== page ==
With that thought in mind, I managed to calm myself by repeating to myself “God be in my heart” as I breathed in, and “And in my understanding” as I breathed out. The doctor came in at one point to have a look and say something about the length of time radiation will take. I thought to say, “You will probably say ‘I didn’t recognize you with your clothes on’ when you see me next,” but he’s probably heard that before and I didn’t want to stop my compulsive mantra.
Five days a week for five weeks and then a few more days at the new hospital cancer center and then it’ll be over. I can do it. I’ve proved it to myself. The next session won’t be nearly as lengthy.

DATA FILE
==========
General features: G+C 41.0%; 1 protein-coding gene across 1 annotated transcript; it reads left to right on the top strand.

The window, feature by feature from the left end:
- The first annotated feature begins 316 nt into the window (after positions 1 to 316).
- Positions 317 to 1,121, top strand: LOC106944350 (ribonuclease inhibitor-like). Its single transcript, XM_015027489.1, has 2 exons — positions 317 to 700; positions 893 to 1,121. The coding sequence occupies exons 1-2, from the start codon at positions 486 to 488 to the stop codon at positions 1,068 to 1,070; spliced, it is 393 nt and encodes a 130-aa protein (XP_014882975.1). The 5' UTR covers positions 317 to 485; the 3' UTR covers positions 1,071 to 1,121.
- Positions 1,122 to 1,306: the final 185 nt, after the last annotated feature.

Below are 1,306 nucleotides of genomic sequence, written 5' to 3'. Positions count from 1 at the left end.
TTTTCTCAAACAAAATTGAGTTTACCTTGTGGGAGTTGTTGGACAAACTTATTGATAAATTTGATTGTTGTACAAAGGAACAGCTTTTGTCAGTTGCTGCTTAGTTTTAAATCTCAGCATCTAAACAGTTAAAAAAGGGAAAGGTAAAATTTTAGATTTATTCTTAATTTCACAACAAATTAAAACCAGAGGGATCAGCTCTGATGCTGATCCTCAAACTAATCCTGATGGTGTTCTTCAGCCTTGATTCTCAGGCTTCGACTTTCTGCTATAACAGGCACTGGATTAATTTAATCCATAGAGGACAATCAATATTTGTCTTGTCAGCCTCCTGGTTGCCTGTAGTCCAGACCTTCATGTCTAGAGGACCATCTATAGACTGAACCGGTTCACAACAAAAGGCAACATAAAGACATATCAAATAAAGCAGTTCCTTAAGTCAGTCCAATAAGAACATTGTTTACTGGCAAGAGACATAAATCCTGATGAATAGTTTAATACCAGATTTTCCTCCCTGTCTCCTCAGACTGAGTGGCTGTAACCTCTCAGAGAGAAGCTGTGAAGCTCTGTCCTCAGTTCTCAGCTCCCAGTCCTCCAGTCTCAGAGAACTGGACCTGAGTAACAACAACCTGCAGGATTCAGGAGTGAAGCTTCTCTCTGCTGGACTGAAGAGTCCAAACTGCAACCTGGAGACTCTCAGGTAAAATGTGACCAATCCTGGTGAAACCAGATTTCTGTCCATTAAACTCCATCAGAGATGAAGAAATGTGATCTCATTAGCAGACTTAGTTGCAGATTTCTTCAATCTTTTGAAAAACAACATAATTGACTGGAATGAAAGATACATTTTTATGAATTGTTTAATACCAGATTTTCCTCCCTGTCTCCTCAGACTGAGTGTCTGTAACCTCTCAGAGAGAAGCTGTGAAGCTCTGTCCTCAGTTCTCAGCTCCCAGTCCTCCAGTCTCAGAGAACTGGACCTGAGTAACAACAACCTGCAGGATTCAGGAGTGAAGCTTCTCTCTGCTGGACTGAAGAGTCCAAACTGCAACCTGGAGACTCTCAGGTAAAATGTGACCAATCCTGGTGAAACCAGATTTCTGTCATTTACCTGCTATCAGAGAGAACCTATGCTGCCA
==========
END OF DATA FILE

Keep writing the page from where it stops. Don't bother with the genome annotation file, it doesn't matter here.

A friend lent me the book “Anti Cancer: A New Way of Life” by David Servan-Schreiber, an MD and PhD holder whose friends discovered his brain cancer while he was in a CT scan and they were studying brain functions. A note on the cover says, “Why the traditional Western diet creates the conditions for disease and how to develop a science-based anticancer diet.” He feels that sugar is particularly destructive, but his recommendations are too lengthy to go into here, except to add another cover comment: “life with cancer can be enhanced by changing diet and exercise and living not in fear but fully.”
Martha addendum: I sent Pat a note asking her what she'd learned from all this and she wrote back: